In the first part of my essay, From the Cauldron to the Grail, I wrote about the significance of the cauldron in the everyday life of the Celtic peoples and the way it is presented and included in their myths and legends.
Mainly, I touched on the Welsh and Irish tradition, focusing on the symbolic function of the cauldron in narratives pertaining to the Welsh figures of Cerridwen, Brân the Blessed, Peredur and Arthur and the Irish gods Dagda and Manannán mac Lir.
In the second part, my primary focus will be on the evolution of the cauldron to the Holy Grail of the Arthurian tradition.
In my Book Review: The Magic Arts in Celtic Britain, I presented in order the topics the Scottish journalist, poet, author, folklorist and occult scholar Lewis Spence explores in his magnus opus. As he moves towards the end, he makes a commendable attempt to unearth the origin of the Arthurian myth. Putting forth a compelling theory, Spence declares the figure of Arthur belongs more to mythology than to history. He identifies him with the god Bran and proposes that Arthur was the object of a cult. We’re told that the figure of Ambrosius Aurelianus was probably a historical person, a Romano-British noble and general who fought against the Saxons.
Perhaps it was him who founded the cult of Arthur. Both a solar deity and one of war who aided the Celts in the dark years of foreign invasion, Arthur probably infused them with patriotic enthusiasm and the strength required to fight against the foreign conquerors. What’s even more enticing is the connection Spence points out between Arthur and Osiris and the wounded Fisher King.
Spence sheds light on the figure of Osiris, presenting him as a deity existing in a state between life and death, asleep until called to awaken. Just like Arthur who, residing in the isle of Avallon, awaits to wake to life and aid Britain in its hour of need. Additionally, Spence states that Arthur and the Fisher king are one and the same, for Arthur lies wounded, his injury between the thighs symbolizing his sins and the loss of fertility of the land caused by them. A punishment for his trangressions and his fall from the status of the divine king.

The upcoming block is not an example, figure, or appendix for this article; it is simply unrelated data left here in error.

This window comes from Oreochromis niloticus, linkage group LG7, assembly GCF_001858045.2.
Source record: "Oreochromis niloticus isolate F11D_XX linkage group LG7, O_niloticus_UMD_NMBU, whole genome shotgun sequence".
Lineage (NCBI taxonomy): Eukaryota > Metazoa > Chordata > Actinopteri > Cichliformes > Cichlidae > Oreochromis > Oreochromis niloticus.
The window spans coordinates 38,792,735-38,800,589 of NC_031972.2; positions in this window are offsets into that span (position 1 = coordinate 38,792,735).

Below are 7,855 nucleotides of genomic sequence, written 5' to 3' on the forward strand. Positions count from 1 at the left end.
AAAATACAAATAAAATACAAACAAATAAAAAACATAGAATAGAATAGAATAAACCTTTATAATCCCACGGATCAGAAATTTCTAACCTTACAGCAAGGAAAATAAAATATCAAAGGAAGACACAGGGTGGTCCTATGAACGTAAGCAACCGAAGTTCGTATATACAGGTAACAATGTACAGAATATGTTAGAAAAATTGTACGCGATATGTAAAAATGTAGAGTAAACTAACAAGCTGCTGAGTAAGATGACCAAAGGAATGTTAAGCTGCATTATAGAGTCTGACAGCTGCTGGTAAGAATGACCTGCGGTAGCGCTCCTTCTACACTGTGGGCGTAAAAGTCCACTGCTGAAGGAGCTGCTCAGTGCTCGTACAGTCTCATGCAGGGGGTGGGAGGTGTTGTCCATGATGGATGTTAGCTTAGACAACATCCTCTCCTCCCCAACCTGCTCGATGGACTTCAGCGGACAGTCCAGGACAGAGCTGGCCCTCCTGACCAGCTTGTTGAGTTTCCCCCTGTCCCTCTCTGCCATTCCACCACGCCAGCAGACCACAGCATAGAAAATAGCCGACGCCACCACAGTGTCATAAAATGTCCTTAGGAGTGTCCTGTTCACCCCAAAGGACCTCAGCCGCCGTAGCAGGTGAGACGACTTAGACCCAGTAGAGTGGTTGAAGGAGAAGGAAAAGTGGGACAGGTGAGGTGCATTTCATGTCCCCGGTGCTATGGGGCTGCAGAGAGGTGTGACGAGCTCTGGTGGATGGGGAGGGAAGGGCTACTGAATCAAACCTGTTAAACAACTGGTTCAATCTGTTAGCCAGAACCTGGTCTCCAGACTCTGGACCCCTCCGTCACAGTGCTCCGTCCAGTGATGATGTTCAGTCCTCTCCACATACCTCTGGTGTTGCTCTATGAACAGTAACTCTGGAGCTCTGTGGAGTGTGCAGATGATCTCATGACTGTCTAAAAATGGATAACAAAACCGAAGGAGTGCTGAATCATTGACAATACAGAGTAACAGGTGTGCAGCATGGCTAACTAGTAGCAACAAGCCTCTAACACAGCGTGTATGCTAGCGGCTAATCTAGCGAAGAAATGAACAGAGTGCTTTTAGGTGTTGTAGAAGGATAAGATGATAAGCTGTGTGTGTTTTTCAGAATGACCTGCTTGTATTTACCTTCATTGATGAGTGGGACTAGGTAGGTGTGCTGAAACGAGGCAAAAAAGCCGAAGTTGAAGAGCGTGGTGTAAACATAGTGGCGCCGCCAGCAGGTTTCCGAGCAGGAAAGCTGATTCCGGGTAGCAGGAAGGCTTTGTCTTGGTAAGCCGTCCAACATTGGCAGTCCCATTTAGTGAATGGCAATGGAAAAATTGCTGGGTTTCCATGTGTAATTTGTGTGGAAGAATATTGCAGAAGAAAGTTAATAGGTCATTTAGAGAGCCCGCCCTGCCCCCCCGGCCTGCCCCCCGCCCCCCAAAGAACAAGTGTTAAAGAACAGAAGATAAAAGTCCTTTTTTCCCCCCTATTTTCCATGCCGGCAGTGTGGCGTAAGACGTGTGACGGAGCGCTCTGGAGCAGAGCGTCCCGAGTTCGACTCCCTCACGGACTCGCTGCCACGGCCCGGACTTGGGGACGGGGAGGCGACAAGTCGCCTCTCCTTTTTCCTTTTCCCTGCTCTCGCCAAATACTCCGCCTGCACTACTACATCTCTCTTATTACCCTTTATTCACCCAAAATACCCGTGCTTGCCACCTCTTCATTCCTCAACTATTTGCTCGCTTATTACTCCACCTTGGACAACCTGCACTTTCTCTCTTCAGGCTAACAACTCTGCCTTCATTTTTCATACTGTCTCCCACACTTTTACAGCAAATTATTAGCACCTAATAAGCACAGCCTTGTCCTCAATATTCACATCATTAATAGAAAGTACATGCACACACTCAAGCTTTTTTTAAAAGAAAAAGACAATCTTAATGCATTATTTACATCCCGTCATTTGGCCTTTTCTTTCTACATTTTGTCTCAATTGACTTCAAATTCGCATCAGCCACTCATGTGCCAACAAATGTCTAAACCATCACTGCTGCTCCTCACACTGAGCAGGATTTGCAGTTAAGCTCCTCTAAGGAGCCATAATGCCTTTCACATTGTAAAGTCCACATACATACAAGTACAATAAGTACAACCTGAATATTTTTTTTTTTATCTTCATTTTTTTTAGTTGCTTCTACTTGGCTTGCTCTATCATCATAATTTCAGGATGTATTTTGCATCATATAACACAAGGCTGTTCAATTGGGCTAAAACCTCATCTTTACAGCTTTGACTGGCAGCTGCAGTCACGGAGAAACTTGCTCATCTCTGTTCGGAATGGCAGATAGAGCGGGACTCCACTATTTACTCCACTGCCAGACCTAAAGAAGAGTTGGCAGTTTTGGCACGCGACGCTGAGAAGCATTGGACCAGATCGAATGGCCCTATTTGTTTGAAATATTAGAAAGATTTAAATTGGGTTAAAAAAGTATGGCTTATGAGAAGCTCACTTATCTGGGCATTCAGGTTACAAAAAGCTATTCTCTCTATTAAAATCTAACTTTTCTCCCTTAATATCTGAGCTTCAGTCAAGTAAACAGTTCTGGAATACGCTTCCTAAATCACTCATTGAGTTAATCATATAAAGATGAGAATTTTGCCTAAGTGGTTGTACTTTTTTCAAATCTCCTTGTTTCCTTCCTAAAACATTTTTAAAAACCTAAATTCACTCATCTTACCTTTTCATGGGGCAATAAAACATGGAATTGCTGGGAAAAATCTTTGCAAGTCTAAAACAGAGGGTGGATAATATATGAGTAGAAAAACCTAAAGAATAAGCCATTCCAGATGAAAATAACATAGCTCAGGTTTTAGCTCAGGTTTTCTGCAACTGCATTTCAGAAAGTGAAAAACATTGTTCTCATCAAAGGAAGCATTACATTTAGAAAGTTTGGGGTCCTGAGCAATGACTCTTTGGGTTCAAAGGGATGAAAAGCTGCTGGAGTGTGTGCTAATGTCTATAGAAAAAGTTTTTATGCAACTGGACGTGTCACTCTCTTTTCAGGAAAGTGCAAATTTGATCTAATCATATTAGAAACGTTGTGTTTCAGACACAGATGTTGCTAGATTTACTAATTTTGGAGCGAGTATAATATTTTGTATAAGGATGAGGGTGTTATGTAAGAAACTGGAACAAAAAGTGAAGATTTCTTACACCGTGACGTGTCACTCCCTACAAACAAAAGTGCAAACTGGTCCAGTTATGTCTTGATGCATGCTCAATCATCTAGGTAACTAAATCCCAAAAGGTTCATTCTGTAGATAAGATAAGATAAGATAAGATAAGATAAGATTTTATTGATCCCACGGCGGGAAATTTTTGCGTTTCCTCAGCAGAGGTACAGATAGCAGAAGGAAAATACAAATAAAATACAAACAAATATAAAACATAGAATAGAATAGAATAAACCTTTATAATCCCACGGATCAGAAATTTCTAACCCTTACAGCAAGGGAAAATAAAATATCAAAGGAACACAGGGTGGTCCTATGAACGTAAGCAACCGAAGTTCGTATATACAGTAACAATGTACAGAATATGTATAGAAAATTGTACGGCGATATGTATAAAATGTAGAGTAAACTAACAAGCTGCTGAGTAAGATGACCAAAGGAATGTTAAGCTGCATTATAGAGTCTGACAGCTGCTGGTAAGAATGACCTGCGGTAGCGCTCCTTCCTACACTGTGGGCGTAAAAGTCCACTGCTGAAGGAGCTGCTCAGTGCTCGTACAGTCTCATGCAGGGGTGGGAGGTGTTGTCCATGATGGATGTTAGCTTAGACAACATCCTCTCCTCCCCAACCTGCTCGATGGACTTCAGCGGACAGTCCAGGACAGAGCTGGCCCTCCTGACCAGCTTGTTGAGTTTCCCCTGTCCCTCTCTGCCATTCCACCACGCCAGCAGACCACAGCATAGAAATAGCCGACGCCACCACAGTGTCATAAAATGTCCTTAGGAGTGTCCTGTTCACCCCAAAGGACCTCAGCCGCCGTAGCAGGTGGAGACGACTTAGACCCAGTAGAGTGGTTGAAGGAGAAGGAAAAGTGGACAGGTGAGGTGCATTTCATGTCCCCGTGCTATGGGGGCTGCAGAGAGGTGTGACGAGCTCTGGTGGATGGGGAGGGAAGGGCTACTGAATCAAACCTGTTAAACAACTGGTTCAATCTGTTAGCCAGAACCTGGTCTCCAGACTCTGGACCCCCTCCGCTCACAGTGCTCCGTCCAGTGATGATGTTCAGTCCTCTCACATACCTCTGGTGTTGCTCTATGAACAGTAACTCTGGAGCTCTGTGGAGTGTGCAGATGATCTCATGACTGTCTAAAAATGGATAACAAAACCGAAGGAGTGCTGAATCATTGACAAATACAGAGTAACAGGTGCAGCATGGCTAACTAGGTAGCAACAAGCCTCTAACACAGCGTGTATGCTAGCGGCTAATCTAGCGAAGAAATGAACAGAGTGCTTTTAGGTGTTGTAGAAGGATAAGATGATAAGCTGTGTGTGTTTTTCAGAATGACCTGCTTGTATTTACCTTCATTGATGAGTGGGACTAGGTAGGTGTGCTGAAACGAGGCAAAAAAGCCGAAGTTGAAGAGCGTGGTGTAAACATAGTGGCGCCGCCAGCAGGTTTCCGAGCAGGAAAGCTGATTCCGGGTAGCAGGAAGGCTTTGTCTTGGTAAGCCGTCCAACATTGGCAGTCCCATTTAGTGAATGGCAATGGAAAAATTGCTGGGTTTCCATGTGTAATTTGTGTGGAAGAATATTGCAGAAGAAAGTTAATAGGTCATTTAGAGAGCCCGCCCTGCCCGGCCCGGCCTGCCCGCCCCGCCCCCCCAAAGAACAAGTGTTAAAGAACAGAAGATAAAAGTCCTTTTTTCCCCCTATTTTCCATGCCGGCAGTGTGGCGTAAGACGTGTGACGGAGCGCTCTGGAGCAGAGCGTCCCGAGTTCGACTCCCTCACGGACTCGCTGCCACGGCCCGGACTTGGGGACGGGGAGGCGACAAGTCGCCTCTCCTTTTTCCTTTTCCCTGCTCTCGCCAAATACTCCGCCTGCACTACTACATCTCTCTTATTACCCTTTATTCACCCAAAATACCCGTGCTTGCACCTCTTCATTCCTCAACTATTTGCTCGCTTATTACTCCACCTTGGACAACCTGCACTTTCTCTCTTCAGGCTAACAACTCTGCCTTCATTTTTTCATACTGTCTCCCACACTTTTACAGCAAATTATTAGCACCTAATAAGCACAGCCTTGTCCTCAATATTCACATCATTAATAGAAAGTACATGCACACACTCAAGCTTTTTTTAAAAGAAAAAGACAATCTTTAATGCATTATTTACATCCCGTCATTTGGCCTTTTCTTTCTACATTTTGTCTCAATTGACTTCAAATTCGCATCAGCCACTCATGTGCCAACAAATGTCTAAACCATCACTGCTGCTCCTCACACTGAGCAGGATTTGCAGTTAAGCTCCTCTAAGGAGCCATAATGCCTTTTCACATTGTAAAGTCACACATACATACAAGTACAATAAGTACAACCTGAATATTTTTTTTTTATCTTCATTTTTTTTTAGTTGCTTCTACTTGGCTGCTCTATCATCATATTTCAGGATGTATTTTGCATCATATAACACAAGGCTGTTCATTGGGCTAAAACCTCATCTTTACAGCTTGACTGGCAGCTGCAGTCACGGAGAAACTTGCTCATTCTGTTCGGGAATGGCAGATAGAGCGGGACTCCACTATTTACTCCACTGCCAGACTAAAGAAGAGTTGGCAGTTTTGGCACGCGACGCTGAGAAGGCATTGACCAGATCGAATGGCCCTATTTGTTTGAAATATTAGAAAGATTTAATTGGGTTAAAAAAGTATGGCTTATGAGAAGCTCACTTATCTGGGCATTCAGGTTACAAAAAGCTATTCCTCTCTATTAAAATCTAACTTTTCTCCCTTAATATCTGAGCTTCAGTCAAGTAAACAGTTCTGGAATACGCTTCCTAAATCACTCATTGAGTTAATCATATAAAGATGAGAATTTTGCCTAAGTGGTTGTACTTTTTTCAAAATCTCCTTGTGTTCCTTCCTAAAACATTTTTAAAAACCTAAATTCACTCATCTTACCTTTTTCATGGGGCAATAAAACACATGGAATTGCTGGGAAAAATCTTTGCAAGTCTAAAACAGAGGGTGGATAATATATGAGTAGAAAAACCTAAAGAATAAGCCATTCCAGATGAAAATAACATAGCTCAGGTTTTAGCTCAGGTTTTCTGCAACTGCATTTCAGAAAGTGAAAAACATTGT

Having explored the figure around which an entire body of myth expressed in prose and poetry has been composed, Spence rolls up his sleeves and turns his attention, naturally, to the fabled Holy Grail: the most sought after vessel in the the Matter of Britain, whose genesis , he believes, lies in the isle’s ancient, mythic past.
So let’s delve into the details Lewis Spence presents us with, shall we?
The Holy Grail is the receptacle where Jesus Christ was rumoured to have taken his Last Supper with his disciples. The existence of it, though, folkore assumed, was owed to that of a magical cauldron centered around a Celtic fertility cult.
Etymologically speaking, the word ”Grail” may have its roots on the Low Latin gradale, which referred to a flat dish. Or we could trace its origin in the term San Greal, ”Holy Dish”.
When the Christian faith started spreading over the British isles, its representatives found an already fertile ground sown with a multitude of Celtic sources which they tinged with their own perspective, thus forming a narrative consonant with the Christian creed.
Spence explains the story known as Grand St. Graal, written in
England about the beginning of the thirteenth century. The anonymous author describes how the Holy Grail ended up on the British shores. A man by the name of Joseph of Arimathea was a witness to the crucifixion of Jesus and was seized by the desire to possess something as a token of the scene.
He sought out the house where the Last Supper had taken place and spirited away the dish where Christ had eaten. A knight of Pontius Pilate, Joseph implored the Roman Governor to take the body of Christ and honour it with a proper burial. Pilate consented and Joseph laid the body to a tomb, and the blood that still coursed from the wounds, he collected it inside the dish, which was later named the San Greal.